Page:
ATLANTA — More than three dozen children are now safe after being rescued during a sex trafficking bust involving state and federal agents.
Channel 2′s Gwinnett County Bureau Chief Tony Thomas learned that the bust, dubbed “Operation Not Forgotten” spanned 20 counties around metro Atlanta.
For two weeks, U.S.Marshals Fugitive Hunters and other agencies scoured north and middle Georgia looking for missing and exploited children. In all, 26 endangered children were recovered and another 13 missing children were found.
U.S. Marshals Service Director Donald Washington said that authorities fear the children were all already or potential victims of sex trafficking.
“These missing children were considered to be some of the most at-risk and challenging recovery cases in the area, based on indications of high-risk factors such as victimization of child sex trafficking, child exploitation, sexual abuse, physical abuse, and medical or mental health conditions,” authorities said. “Other children were located at the request of law enforcement to ensure their wellbeing.”
The operation spanned across 20 Georgia counties. Sources said children were found in Gwinnett, Fulton, Clayton, and Forsyth counties among other places. Nine suspects were arrested.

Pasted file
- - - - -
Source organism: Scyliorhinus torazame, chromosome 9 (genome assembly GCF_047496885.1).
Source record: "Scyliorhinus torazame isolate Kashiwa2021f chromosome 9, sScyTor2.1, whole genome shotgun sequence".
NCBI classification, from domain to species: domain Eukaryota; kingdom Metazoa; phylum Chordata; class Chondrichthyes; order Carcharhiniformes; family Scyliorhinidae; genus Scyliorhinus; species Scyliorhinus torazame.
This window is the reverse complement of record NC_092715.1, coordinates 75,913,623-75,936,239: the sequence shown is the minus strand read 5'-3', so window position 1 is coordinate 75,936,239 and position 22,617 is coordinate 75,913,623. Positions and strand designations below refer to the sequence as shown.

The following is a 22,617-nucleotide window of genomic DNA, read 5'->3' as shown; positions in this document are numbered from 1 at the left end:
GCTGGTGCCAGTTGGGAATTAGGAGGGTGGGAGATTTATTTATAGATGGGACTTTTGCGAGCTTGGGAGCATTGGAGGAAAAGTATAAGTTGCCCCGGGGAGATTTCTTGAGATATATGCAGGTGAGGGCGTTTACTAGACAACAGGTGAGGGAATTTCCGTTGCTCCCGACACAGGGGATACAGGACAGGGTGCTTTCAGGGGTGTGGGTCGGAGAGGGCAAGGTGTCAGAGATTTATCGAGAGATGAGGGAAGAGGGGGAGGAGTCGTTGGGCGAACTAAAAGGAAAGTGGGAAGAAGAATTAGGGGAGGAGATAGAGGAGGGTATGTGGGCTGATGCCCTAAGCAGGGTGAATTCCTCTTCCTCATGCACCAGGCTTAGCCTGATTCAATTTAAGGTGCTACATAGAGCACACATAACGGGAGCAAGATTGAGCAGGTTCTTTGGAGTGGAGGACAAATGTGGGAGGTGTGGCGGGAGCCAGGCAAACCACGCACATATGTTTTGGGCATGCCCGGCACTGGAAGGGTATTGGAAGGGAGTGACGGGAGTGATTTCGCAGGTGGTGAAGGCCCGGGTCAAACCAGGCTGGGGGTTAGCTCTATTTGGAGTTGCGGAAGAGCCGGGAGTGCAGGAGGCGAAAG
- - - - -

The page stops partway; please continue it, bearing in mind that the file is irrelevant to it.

The suspects are currently in a correctional facility as state investigators step in to deal with the cases and clinical and social laborers center around aiding damaged children.
“One missing kid is worth thousands, in my psyche, of outlaws that we go out and get,” Washington said.
Georgia Attorney General Chris Carr said specialists will gauge their prosperity on “what number of carries on with that we have spared and that will have another and new beginning.”
Other significant urban areas the nation over have comparative tasks in progress. The vast majority of them presently can’t seem to be finished.
Georgia Gov. Brian Kemp gave an announcement about the bust through Twitter Thursday night.
.@GAFirstLady and I applaud the work of law enforcement in “Operation Not Forgotten.” We’ll continue to work around the clock to bring an end to human trafficking and ensure the perpetrators of this evil industry know they have no place in our state. https://t.co/z0pSopVRww
— Governor Brian P. Kemp (@GovKemp) August 27, 2020